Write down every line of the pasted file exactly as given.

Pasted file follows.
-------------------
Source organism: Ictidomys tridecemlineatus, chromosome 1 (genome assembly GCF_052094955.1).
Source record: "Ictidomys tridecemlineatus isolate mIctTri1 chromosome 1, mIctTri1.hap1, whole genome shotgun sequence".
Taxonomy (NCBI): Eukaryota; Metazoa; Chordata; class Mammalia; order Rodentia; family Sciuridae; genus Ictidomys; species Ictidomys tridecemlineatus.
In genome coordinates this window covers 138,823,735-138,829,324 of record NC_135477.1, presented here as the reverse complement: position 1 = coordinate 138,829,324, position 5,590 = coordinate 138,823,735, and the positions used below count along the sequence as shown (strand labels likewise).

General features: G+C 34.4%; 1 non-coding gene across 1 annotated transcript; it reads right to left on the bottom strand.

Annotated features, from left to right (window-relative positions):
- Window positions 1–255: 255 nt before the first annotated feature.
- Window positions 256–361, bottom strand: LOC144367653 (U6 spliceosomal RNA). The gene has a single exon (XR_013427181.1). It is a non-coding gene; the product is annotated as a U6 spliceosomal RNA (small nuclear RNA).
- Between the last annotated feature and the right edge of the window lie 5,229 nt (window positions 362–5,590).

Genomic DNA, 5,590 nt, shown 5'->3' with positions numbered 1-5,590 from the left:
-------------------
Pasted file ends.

Source organism: Ictidomys tridecemlineatus, chromosome 1 (genome assembly GCF_052094955.1).
Source record: "Ictidomys tridecemlineatus isolate mIctTri1 chromosome 1, mIctTri1.hap1, whole genome shotgun sequence".
Taxonomy (NCBI): Eukaryota; Metazoa; Chordata; class Mammalia; order Rodentia; family Sciuridae; genus Ictidomys; species Ictidomys tridecemlineatus.
In genome coordinates this window covers 138,823,735-138,829,324 of record NC_135477.1, presented here as the reverse complement: position 1 = coordinate 138,829,324, position 5,590 = coordinate 138,823,735, and the positions used below count along the sequence as shown (strand labels likewise).

General features: G+C 34.4%; 1 non-coding gene across 1 annotated transcript; it reads right to left on the bottom strand.

Annotated features, from left to right (window-relative positions):
- Window positions 1–255: 255 nt before the first annotated feature.
- Window positions 256–361, bottom strand: LOC144367653 (U6 spliceosomal RNA). The gene has a single exon (XR_013427181.1). It is a non-coding gene; the product is annotated as a U6 spliceosomal RNA (small nuclear RNA).
- Between the last annotated feature and the right edge of the window lie 5,229 nt (window positions 362–5,590).

Genomic DNA, 5,590 nt, shown 5'->3' with positions numbered 1-5,590 from the left: